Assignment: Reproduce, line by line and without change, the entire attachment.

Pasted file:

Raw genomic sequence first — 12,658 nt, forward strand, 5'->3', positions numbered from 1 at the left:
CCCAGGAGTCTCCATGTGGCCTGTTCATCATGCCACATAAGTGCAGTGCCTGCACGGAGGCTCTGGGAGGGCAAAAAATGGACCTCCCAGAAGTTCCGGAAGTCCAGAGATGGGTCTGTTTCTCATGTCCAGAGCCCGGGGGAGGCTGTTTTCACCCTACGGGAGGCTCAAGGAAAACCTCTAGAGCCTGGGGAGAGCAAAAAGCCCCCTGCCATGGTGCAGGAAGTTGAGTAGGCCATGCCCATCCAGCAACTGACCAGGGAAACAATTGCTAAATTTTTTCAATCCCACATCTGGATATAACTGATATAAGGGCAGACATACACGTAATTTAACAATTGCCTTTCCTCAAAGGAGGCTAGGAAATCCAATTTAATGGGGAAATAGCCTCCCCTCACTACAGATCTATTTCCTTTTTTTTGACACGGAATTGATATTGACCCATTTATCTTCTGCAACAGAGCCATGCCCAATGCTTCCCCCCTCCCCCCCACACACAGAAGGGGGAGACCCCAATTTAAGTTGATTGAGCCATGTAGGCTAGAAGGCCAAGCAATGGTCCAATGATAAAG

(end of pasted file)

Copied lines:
Raw genomic sequence first — 12,658 nt, forward strand, 5'->3', positions numbered from 1 at the left:
CCCAGGAGTCTCCATGTGGCCTGTTCATCATGCCACATAAGTGCAGTGCCTGCACGGAGGCTCTGGGAGGGCAAAAAATGGACCTCCCAGAAGTTCCGGAAGTCCAGAGATGGGTCTGTTTCTCATGTCCAGAGCCCGGGGGAGGCTGTTTTCACCCTACGGGAGGCTCAAGGAAAACCTCTAGAGCCTGGGGAGAGCAAAAAGCCCCCTGCCATGGTGCAGGAAGTTGAGTAGGCCATGCCCATCCAGCAACTGACCAGGGAAACAATTGCTAAATTTTTTCAATCCCACATCTGGATATAACTGATATAAGGGCAGACATACACGTAATTTAACAATTGCCTTTCCTCAAAGGAGGCTAGGAAATCCAATTTAATGGGGAAATAGCCTCCCCTCACTACAGATCTATTTCCTTTTTTTTGACACGGAATTGATATTGACCCATTTATCTTCTGCAACAGAGCCATGCCCAATGCTTCCCCCCTCCCCCCCACACACAGAAGGGGGAGACCCCAATTTAAGTTGATTGAGCCATGTAGGCTAGAAGGCCAAGCAATGGTCCAATGATAAAG